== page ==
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Dick’s Sporting Goods ends sale of assault-style guns; curbs other gun sales

The nation’s largest sporting goods retailer will no longer sell assault-style rifles, effective immediately. It is also enacting other restrictions with regards to the sale of guns in general.

In the wake of the Parkland, Florida, high school shooting, the weapons — which are also called modern sporting rifles — will no longer be available across Dick’s Sporting Goods or the company’s 35 Field & Stream stores, Dick’s chairman and CEO Edward Stack said in an open letter on the company’s website.

(The sporting goods retailer removed the rifles from Dick’s shelves following the Sandy Hook Elementary School shooting in 2012, and has now removed them for its Field & Stream stores as well).

In addition, Dick’s will no longer sell firearms to anyone under 21 years of age, and will not carry high capacity magazines. It also confirmed that Dick’s never [has] and never will sell bump stocks that allow semi-automatic weapons to fire more rapidly,” Stack said.

In an appearance on ABC’s "Good Morning America" on Wednesday, Stack said that Dick's is prepared for any potential backlash, but will never allow the sale of such guns in its stores again.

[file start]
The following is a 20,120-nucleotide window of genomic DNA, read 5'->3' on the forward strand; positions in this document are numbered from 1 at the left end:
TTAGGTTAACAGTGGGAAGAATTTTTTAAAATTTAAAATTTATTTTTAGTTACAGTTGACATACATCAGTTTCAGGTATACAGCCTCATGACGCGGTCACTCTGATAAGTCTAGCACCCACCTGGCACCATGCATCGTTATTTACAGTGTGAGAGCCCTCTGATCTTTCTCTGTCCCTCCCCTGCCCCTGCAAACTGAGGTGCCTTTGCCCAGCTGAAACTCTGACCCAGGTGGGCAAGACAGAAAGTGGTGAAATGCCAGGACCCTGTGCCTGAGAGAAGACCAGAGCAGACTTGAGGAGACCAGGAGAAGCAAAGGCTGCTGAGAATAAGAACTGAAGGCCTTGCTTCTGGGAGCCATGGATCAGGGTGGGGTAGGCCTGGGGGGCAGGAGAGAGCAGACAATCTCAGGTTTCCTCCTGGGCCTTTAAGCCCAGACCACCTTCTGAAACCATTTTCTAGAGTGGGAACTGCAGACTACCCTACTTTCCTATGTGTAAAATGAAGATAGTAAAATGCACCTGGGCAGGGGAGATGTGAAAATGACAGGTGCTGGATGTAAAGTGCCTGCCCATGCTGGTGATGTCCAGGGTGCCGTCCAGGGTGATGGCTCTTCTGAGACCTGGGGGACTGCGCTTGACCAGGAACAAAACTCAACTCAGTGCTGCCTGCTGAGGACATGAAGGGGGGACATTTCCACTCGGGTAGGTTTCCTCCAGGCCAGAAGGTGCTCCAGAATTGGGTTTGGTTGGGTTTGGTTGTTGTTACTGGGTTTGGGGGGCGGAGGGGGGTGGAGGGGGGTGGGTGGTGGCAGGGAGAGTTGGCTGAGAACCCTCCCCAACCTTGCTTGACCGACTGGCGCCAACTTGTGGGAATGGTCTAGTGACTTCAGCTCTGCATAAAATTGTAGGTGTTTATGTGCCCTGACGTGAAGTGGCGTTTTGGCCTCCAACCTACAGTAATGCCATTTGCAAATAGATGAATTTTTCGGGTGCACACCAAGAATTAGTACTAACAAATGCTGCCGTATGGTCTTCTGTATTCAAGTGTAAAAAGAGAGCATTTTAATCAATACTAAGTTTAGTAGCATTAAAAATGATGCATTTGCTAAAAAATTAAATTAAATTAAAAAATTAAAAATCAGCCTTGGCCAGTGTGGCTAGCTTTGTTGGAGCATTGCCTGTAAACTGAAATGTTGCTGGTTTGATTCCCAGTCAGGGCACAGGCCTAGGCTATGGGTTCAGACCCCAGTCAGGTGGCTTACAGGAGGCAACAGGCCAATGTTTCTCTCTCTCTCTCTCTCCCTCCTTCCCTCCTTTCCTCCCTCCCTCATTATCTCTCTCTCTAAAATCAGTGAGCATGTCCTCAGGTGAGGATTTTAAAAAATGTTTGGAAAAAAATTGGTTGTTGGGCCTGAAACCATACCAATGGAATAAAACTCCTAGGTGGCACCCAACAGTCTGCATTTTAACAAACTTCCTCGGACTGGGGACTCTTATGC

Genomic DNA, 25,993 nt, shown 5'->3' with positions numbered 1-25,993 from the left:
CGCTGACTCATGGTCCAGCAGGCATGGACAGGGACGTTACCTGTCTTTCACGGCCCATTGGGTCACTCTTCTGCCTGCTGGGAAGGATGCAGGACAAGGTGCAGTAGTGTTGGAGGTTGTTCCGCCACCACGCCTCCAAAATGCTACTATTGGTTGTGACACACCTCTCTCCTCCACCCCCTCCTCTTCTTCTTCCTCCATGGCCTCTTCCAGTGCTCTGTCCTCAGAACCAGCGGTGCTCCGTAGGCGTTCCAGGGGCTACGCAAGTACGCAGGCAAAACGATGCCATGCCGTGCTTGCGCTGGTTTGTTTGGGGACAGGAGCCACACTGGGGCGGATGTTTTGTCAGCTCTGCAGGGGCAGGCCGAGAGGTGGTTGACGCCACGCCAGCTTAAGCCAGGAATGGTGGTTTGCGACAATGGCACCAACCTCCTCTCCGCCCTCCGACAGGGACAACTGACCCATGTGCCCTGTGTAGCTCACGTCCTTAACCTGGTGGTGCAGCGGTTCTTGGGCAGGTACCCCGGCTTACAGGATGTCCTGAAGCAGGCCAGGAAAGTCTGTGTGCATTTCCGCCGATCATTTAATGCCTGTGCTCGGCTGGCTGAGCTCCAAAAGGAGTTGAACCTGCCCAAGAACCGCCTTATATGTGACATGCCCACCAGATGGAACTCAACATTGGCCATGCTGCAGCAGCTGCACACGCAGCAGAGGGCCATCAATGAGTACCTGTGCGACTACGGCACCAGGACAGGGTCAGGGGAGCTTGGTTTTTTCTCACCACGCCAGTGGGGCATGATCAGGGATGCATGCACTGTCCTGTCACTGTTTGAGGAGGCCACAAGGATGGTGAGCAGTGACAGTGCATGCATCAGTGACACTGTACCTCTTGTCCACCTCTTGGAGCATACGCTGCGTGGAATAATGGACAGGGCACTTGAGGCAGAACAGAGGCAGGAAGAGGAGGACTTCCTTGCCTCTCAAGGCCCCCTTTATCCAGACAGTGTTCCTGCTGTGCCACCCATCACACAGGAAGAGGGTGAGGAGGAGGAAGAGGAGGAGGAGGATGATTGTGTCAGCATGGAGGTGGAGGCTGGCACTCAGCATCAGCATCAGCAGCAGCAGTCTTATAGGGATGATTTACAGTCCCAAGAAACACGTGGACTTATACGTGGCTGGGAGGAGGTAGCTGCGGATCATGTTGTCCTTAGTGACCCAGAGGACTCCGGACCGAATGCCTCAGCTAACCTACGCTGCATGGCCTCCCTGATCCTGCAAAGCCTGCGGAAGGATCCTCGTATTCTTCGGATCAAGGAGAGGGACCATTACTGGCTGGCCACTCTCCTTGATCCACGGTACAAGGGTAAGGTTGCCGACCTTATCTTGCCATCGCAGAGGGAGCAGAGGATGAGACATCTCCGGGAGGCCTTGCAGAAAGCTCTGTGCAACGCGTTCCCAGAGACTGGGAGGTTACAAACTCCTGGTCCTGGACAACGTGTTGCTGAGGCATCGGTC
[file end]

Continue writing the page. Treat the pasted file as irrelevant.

“We know that this isn't going to make everyone happy," he said.

In his statement, Stack said that the company is “deeply disturbed and saddened by the tragic events in Parkland.”

“We support and respect the Second Amendment, and we recognize and appreciate that the vast majority of gun owners in this country are responsible, law-abiding citizens,” said the executive, who himself is a gun owner. “We expect back lash, but we have to help solve the problem that’s in front of us.”

Stack also recalled that the company sold a shotgun to the Parkland shooter in November of 2017. The sale that followed all rules and laws.

While it was not the gun, nor type of gun, used in the shooting, “it could have been,” Stack said. “Clearly this indicates on so many levels that the systems in place are not effective to protect our kids and our citizens. We believe it’s time to do something about it.”

He also hopes his actions will influence local elected officials to enact gun reform, one that will ban assault-style firearms, and raise the minimum age to purchase firearms to 21.

Stack is also calling upon elected officials to follow his lead and impose a ban on high capacity magazines and bump stocks; require universal background checks that include relevant mental health information and previous interactions with the law, and ensure a complete universal database of those banned from buying firearms. Finally, Stack encouraged officials to close the private sale and gun show loophole that waives the necessity of background checks.

“Some will say these steps can’t guarantee tragedies like Parkland will never happen again,” he added. “They may be correct – but if common sense reform is enacted and even one life is saved, it will have been worth it.”
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